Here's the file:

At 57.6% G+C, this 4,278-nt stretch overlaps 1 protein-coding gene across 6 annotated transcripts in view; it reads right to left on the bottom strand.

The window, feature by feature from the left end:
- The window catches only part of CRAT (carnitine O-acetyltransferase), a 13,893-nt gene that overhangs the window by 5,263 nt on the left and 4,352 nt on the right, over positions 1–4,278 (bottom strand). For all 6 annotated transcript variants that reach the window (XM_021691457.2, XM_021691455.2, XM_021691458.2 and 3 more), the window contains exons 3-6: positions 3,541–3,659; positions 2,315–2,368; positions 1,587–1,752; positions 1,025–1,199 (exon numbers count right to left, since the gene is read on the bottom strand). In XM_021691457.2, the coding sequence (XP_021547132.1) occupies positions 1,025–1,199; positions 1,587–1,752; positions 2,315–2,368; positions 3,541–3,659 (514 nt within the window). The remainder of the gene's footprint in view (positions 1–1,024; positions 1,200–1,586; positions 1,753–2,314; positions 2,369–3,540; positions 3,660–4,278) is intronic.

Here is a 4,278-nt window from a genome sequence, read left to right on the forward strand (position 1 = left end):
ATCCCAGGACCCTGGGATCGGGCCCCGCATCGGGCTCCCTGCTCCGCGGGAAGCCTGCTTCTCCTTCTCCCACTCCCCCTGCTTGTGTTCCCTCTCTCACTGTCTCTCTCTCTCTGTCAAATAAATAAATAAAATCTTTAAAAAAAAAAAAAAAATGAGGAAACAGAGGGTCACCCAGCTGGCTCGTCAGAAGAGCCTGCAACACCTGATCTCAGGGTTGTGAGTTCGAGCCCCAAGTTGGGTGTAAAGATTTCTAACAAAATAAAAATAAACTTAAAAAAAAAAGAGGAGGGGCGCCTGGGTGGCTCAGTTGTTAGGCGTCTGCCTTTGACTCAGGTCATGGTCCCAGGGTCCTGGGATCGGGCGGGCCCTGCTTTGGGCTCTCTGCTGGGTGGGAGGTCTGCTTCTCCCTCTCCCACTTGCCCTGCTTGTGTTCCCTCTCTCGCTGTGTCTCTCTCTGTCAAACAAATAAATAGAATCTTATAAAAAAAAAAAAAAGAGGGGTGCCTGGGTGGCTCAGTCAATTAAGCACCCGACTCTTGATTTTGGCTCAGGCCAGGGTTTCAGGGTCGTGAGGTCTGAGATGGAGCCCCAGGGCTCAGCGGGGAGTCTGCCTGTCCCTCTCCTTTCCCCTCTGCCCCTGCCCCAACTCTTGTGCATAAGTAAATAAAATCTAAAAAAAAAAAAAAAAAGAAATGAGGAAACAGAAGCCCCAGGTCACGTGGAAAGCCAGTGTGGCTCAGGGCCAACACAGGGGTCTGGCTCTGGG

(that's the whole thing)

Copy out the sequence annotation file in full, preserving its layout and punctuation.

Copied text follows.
At 57.6% G+C, this 4,278-nt stretch overlaps 1 protein-coding gene across 6 annotated transcripts in view; it reads right to left on the bottom strand.

The window, feature by feature from the left end:
- The window catches only part of CRAT (carnitine O-acetyltransferase), a 13,893-nt gene that overhangs the window by 5,263 nt on the left and 4,352 nt on the right, over positions 1–4,278 (bottom strand). For all 6 annotated transcript variants that reach the window (XM_021691457.2, XM_021691455.2, XM_021691458.2 and 3 more), the window contains exons 3-6: positions 3,541–3,659; positions 2,315–2,368; positions 1,587–1,752; positions 1,025–1,199 (exon numbers count right to left, since the gene is read on the bottom strand). In XM_021691457.2, the coding sequence (XP_021547132.1) occupies positions 1,025–1,199; positions 1,587–1,752; positions 2,315–2,368; positions 3,541–3,659 (514 nt within the window). The remainder of the gene's footprint in view (positions 1–1,024; positions 1,200–1,586; positions 1,753–2,314; positions 2,369–3,540; positions 3,660–4,278) is intronic.

Here is a 4,278-nt window from a genome sequence, read left to right on the forward strand (position 1 = left end):
ATCCCAGGACCCTGGGATCGGGCCCCGCATCGGGCTCCCTGCTCCGCGGGAAGCCTGCTTCTCCTTCTCCCACTCCCCCTGCTTGTGTTCCCTCTCTCACTGTCTCTCTCTCTCTGTCAAATAAATAAATAAAATCTTTAAAAAAAAAAAAAAAATGAGGAAACAGAGGGTCACCCAGCTGGCTCGTCAGAAGAGCCTGCAACACCTGATCTCAGGGTTGTGAGTTCGAGCCCCAAGTTGGGTGTAAAGATTTCTAACAAAATAAAAATAAACTTAAAAAAAAAAGAGGAGGGGCGCCTGGGTGGCTCAGTTGTTAGGCGTCTGCCTTTGACTCAGGTCATGGTCCCAGGGTCCTGGGATCGGGCGGGCCCTGCTTTGGGCTCTCTGCTGGGTGGGAGGTCTGCTTCTCCCTCTCCCACTTGCCCTGCTTGTGTTCCCTCTCTCGCTGTGTCTCTCTCTGTCAAACAAATAAATAGAATCTTATAAAAAAAAAAAAAAGAGGGGTGCCTGGGTGGCTCAGTCAATTAAGCACCCGACTCTTGATTTTGGCTCAGGCCAGGGTTTCAGGGTCGTGAGGTCTGAGATGGAGCCCCAGGGCTCAGCGGGGAGTCTGCCTGTCCCTCTCCTTTCCCCTCTGCCCCTGCCCCAACTCTTGTGCATAAGTAAATAAAATCTAAAAAAAAAAAAAAAAAGAAATGAGGAAACAGAAGCCCCAGGTCACGTGGAAAGCCAGTGTGGCTCAGGGCCAACACAGGGGTCTGGCTCTGGG